- Software-wise, the Samsung Galaxy M42 5G ships with OneUI v3.1 on top of Android 11. For the uninitiated, OneUI offers a bunch of utilities including a secure folder, oodles of customisation options, screen on and off gestures and more. That being said, the device comes with a ton of duplicate apps and bloatware which eat into the phone’s storage and memory resources. Consequently, if you do end up buying the phone, I’d recommend you uninstall all the unnecessary apps and put Samsung’s duplicate apps to deep sleep, thereby preventing them from running in the background. On the bright side, the company is offering three years of Android updates and four years of security updates with the phone.
- Lastly, let’s talk about the Samsung Galaxy M42 5G’s camera setup and here, the smartphone comes equipped with a quad-camera setup towards the back including a 48MP main sensor, an 8MP ultra-wide angle lens, a 5MP macro sensor and a 5MP depth sensor. For selfies, the handset features a 20MP camera up front.
- Coming to the quality of the photos shot from the main camera, I noticed two things – firstly, even with the scene optimizer disabled, the Samsung Galaxy M42 5G tends to dial up the saturation in the images. Secondly, while the handset manages to put forth a balanced composition with the correct exposure, the details weren’t quite as good as some other phones out there. That said, with ample light around, the M42 5G’s main sensor can churn out some gram-worthy photos easily.
- The ultra-wide sensor, unfortunately, leaves a lot to be desired and lacks requisite corner details. That said, the 5MP macro sensor did a mighty fine job of clicking close-ups and the smartphone even lets users tap on the viewfinder to focus on objects when clicking macros, which is great.
- I was quite satisfied with the handset’s selfie camera too which clicked gorgeous albeit slightly beautified photos. The portrait mode managed to create a convincing blur effect around my face as well and all things considered, the M42 5G’s selfie camera is among the best in the segment.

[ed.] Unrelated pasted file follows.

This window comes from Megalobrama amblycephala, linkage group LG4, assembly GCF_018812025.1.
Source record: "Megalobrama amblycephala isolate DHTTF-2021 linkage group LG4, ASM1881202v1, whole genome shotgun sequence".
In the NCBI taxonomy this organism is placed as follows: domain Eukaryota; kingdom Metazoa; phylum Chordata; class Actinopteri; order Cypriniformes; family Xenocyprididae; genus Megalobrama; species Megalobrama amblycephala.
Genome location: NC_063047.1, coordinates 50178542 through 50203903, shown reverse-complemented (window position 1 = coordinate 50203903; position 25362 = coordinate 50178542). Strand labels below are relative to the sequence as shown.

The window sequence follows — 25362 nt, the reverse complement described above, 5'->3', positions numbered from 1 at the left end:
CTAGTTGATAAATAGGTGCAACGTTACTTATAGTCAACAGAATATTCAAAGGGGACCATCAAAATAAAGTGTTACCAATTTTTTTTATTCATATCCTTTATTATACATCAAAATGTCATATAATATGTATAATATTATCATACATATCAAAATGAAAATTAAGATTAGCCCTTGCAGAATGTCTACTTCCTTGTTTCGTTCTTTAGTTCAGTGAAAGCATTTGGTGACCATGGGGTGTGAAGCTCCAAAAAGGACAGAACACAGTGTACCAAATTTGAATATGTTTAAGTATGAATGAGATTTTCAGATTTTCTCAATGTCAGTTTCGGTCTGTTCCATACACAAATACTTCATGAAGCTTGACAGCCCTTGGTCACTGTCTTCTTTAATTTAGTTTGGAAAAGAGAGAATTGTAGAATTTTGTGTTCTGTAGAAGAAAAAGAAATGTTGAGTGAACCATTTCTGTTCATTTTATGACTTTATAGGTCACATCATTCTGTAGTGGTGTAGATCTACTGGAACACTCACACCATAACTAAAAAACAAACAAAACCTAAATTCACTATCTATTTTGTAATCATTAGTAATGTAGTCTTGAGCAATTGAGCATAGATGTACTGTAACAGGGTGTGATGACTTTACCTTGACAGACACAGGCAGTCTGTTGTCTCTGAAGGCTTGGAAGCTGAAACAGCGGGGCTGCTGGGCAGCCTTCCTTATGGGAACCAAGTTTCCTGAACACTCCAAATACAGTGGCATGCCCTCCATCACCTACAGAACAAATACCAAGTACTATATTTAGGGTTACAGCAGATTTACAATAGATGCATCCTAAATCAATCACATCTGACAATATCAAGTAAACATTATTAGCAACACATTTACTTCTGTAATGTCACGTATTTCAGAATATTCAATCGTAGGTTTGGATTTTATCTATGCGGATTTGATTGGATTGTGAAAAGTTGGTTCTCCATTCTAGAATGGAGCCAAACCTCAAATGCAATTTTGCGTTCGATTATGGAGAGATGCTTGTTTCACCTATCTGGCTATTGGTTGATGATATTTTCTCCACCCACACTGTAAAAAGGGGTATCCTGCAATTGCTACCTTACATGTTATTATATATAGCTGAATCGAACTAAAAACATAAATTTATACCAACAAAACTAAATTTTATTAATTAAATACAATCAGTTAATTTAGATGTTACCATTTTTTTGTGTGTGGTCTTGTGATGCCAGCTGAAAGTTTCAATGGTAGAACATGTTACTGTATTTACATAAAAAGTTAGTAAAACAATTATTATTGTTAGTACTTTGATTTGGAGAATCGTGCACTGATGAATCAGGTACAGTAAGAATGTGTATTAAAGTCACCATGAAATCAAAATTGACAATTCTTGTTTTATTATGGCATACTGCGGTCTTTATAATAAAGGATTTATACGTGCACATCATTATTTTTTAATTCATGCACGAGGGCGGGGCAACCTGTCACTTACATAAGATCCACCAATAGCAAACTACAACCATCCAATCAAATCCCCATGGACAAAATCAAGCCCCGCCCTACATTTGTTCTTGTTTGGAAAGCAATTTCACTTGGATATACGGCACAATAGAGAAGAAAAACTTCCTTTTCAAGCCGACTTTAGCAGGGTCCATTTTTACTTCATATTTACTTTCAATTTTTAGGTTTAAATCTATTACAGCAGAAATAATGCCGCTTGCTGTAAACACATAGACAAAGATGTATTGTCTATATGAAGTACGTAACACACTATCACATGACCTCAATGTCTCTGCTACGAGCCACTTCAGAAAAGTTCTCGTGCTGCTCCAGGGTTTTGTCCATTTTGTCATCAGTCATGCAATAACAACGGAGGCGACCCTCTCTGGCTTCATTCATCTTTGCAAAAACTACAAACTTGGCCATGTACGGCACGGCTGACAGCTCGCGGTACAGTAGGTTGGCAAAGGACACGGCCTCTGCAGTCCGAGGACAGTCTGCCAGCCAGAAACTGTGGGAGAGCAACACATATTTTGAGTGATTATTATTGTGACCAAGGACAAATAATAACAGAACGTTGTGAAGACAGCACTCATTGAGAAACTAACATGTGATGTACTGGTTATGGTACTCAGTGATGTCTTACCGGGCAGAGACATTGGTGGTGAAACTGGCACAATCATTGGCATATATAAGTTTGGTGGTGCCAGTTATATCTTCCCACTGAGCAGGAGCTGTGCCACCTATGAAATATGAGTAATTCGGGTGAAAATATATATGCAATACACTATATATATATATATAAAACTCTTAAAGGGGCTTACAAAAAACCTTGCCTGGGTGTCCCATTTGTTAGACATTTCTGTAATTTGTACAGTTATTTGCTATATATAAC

- Coming to the lowlight photos, the Samsung Galaxy M42 5G fails to hit the nail on the head and images shot after the sun had set had a lot of noise and little to no details near the darker parts of the composition. As for videos, the smartphone can shoot in 1080p and 4K resolutions at 30fps. That said, since the smartphone doesn’t offer OIS, the footage will likely turn out jittery unless you attach a gimbal to the phone.
- Lastly, let’s talk about connectivity and here, the Samsung Galaxy M42 5G offers NFC and Bluetooth v5.0 support and can connect to both, 2.4GHz as well as 5GHz Wi-Fi networks. I should also point out that I didn’t run into any network bottlenecks when using my Airtel postpaid SIM on the M42 5G. And, for those curious, the handset supports N1, N3, N41 and N78 5G bands and consequently, will only work with sub-6GHz 5G networks.
The Samsung Galaxy M42 5G starts at Rs 21,999 for the 6GB RAM variant and while the phone gets a couple of things right, the smartphone’s lacklustre display and its uninspiring design stick out like a sore thumb. What’s more, the device faces stiff competition from the likes of Xiaomi’s Mi 10i too which, pound for pound, offers better specs and performance. Lest I forget, the company’s Galaxy F62 (review) retails for around the same price too and puts forth a more well-rounded package as well. Consequently, unless you’re looking for the cheapest 5G phone from Samsung, you might want to spend your hard-earned bucks elsewhere.
Editor’s rating: 3 / 5
- Long-lasting battery backup
- Sleek, stylish design
- Decent performer
- HD+ display
- Camera performance could’ve been better